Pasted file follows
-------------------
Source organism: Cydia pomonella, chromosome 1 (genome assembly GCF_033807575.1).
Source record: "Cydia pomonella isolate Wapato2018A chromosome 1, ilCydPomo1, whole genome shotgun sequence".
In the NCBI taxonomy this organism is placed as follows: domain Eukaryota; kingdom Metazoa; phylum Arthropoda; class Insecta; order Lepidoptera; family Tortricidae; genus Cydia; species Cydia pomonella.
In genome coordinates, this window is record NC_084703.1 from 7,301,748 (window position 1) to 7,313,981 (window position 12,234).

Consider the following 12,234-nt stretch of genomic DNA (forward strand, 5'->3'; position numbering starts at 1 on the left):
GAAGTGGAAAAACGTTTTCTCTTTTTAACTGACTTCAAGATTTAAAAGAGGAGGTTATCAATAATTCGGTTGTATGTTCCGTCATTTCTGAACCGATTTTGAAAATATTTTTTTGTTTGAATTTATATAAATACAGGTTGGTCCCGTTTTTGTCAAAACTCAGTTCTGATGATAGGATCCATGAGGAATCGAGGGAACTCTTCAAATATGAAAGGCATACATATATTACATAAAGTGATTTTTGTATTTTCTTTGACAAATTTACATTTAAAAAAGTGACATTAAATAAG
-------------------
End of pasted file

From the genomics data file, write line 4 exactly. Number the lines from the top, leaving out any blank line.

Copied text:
In genome coordinates, this window is record NC_084703.1 from 7,301,748 (window position 1) to 7,313,981 (window position 12,234).